If you sell your home, you and your spouse can each exclude the first $250,000 of gain from your taxable income. This capital gains exclusion only applies to a “principal residence.” The principal residence is a home in which you’ve lived for at least two of the five years before the sale. Second homes or vacation homes don’t qualify as a principal residence.
What’s “capital gain”? The taxable gain is the selling price of your residence, minus the selling expenses, minus your adjusted “basis.” The amount it costs you to build your home or pay for your home is the basis, with some pluses and minuses for home improvements and tax benefits. Of course, with anything tax-related, you should seek the advice of a tax professional.
Is a home equity loan a good idea?
There are times when home equity loans are great. If you have a lot of home equity and some high-interest debt, a home equity loan might be a great debt consolidation option for you.
The biggest disadvantage of a home equity loan is that it is a secured loan. That means that you are using your home (risk losing your home) as collateral. You don’t have the same type of risk with a credit card, which is an unsecured loan. If you don’t pay your credit card, you won’t lose your house, but you could lose your home if you stop paying on a home loan.
Is home equity an asset?
Home equity is an asset, but it is not a liquid asset such as cash in a savings account. And just like any other asset, you can tap into home equity. A popular way to use home equity is to borrow against it. You can get cash to pay for remodeling projects, consolidate credit card debt, or pay for a college education.
The value of your house when you bought it and the current home value may be two very different amounts. Many factors can influence the value of the home. The amount of time passed since you have purchased the home, the current state of the economy, and the neighborhood are all important factors. A professional appraiser can help you estimate the value of your home.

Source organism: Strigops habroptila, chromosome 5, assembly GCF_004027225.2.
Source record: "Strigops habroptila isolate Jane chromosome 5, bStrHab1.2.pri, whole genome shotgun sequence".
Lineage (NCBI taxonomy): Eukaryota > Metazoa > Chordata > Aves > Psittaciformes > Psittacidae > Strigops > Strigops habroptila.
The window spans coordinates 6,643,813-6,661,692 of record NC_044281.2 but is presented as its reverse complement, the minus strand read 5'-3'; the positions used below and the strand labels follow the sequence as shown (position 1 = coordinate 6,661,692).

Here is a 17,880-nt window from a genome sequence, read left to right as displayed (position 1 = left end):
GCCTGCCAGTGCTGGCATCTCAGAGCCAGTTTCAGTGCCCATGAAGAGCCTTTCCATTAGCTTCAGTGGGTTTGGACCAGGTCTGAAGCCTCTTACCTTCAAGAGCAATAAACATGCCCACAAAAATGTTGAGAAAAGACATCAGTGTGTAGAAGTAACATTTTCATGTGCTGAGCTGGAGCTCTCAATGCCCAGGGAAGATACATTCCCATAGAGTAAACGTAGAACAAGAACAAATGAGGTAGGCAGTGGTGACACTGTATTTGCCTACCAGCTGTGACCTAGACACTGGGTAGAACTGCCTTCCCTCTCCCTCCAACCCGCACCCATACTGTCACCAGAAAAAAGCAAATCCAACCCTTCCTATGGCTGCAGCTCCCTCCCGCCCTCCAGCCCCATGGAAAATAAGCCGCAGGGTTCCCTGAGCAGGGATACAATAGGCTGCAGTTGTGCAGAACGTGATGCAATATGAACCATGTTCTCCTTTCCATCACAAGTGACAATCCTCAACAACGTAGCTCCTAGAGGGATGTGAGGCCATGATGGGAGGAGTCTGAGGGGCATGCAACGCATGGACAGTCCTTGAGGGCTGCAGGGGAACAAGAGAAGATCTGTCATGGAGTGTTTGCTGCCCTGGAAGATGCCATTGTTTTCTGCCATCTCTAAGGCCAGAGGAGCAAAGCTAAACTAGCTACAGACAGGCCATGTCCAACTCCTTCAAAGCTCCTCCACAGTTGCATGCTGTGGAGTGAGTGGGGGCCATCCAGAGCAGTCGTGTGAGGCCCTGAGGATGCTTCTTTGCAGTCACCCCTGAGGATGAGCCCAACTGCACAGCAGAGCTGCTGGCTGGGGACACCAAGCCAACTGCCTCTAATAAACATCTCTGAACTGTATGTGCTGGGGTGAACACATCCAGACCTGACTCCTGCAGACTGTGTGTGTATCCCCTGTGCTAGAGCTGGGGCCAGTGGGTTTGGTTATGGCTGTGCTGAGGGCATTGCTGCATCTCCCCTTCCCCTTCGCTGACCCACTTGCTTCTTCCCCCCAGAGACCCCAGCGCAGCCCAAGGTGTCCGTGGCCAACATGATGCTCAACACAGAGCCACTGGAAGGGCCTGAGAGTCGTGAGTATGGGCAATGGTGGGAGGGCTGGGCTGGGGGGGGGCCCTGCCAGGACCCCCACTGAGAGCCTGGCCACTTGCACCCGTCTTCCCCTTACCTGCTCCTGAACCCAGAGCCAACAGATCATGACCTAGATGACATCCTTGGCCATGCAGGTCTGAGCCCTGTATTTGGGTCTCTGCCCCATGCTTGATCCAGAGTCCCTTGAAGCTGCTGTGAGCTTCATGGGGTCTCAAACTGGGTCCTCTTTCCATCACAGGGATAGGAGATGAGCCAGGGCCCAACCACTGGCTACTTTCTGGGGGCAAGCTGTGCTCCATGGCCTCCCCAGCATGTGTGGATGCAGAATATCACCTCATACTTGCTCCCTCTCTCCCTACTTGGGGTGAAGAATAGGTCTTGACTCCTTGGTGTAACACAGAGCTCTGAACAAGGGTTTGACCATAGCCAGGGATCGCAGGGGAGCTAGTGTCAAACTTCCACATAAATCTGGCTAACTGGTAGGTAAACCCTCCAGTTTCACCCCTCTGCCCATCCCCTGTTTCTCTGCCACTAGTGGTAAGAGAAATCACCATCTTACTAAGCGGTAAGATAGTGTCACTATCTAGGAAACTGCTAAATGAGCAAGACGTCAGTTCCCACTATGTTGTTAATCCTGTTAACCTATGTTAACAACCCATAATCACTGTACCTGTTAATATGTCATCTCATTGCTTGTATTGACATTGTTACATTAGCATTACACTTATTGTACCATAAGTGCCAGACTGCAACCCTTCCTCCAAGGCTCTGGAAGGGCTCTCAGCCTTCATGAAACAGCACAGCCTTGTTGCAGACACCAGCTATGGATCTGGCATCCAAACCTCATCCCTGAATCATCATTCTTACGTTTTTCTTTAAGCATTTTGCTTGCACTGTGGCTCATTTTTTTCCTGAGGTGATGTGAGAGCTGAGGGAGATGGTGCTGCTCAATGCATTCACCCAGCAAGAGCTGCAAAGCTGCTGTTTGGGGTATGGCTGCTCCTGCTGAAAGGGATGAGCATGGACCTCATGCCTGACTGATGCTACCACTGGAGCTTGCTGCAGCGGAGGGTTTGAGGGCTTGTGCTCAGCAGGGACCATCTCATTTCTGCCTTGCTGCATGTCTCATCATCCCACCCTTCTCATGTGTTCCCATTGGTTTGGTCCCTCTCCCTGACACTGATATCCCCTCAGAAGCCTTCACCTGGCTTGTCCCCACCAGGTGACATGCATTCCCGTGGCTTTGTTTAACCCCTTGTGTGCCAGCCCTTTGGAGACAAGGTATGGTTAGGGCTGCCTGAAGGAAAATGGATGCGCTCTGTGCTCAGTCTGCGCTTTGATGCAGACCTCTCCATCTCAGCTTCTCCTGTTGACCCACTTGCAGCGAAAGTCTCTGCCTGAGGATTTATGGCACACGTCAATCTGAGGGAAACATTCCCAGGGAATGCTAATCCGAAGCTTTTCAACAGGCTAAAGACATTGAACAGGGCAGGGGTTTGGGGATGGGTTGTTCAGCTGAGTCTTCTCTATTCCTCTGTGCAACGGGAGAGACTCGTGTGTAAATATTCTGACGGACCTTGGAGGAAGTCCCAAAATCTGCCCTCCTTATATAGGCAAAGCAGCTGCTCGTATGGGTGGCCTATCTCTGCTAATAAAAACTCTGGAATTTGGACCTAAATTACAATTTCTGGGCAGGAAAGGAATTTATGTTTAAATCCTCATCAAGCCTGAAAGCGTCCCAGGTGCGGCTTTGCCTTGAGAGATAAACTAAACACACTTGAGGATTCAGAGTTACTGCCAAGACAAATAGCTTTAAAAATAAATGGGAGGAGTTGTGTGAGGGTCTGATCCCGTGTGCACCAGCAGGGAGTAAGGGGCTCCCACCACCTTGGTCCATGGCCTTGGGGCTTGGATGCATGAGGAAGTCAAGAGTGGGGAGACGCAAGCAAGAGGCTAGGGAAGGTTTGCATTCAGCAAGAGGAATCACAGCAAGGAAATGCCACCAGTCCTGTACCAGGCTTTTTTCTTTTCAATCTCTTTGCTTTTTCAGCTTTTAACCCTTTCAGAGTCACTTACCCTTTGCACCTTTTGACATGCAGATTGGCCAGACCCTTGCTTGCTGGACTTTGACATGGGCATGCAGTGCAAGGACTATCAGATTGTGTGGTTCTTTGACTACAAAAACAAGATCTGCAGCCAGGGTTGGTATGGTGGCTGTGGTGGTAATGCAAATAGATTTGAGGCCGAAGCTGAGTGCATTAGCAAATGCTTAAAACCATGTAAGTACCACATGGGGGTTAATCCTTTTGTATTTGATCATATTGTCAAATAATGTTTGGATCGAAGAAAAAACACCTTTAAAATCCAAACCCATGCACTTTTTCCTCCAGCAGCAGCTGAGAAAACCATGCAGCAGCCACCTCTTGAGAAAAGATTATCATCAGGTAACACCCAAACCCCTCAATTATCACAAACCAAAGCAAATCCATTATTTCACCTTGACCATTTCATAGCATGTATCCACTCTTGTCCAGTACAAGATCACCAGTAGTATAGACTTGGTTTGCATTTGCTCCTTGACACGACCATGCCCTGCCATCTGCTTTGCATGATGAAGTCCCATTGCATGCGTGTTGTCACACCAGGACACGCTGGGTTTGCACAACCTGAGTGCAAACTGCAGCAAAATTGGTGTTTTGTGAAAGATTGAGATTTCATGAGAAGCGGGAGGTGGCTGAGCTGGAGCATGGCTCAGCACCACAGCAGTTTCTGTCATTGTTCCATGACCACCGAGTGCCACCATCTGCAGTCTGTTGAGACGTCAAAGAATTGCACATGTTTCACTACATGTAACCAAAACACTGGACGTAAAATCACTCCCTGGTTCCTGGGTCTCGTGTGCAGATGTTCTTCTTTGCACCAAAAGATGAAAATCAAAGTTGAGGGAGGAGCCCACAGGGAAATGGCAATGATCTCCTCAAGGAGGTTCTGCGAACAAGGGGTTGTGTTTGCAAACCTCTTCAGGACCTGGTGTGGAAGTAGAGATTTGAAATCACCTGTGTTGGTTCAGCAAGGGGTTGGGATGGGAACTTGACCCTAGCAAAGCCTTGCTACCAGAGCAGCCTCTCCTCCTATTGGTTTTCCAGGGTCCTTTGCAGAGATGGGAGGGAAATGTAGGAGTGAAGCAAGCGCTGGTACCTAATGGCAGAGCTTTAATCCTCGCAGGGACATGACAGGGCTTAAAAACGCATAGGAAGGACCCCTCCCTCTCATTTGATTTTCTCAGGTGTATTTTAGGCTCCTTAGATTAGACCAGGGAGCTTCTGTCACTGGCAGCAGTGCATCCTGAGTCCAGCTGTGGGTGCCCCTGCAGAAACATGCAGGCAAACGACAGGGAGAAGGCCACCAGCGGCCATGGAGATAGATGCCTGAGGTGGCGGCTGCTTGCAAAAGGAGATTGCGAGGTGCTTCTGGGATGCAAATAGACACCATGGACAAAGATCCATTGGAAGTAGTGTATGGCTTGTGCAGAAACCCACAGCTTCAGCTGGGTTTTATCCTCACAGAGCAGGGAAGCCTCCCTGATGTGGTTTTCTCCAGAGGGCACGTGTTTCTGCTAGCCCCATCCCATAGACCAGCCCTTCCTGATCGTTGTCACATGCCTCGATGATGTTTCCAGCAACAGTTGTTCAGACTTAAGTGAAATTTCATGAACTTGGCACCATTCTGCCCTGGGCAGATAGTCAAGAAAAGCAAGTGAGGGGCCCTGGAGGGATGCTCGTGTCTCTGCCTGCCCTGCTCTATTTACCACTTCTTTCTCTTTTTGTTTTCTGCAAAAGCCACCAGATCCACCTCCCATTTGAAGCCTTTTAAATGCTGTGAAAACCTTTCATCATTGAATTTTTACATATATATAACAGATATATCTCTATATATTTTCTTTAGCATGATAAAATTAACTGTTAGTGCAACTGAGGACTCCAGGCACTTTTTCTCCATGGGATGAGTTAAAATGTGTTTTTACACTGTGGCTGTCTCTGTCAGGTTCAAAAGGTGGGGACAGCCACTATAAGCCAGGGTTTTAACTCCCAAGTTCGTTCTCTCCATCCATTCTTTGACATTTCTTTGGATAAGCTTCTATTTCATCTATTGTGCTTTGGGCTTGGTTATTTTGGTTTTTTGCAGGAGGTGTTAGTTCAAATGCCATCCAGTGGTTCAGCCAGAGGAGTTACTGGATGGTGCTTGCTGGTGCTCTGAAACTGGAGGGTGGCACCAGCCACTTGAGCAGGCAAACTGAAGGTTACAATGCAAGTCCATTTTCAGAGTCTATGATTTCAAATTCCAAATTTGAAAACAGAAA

The mortgage lender will likely require you to hire a specific appraisal company when you apply for the mortgage. However, if you want to know if you will qualify before applying, getting an independent appraiser to provide an estimate can be helpful.
Once you have successfully calculated the equity in your home using a mortgage loan calculator and consulted with a lender, you’ll have a better picture of whether you will be likely to qualify for a loan. Contact an expert mortgage professional to find out more about calculating the equity in your home or with any mortgage-related questions.
What is a home equity installment loan?
A home equity installment loan enables borrowers to tap into the value of their homes. With this type of loan, you can expect to borrow up to 85 percent of your home’s value. You will have a fixed monthly payment with a fixed interest rate, so no surprises.
A home equity installment loan is excellent for funding:
- Debt consolidation – paying off high-interest credit card debt.
- Home remodeling projects
- Funding education or paying down student loans
- Investing in new appliances
What happens to home equity in foreclosure?
In foreclosure, the home equity remains yours. Foreclosure is the legal proceeding that is the result of defaulting on a home loan. If you have not made the scheduled and required mortgage payments, the lender places your home loan in default and start foreclosure.
Homeowners who cannot sell the home or secure new financing can’t prevent the lender from selling the home from under them. The lender can sell the home you defaulted on for any amount they wish. Homes that don’t sell at auction can be sold through a real estate broker.
Home equity is what you own of your home’s value. If the property is sold and there is money left over after the loan, and all penalties and fees are paid, that’s equity, and that is yours to keep.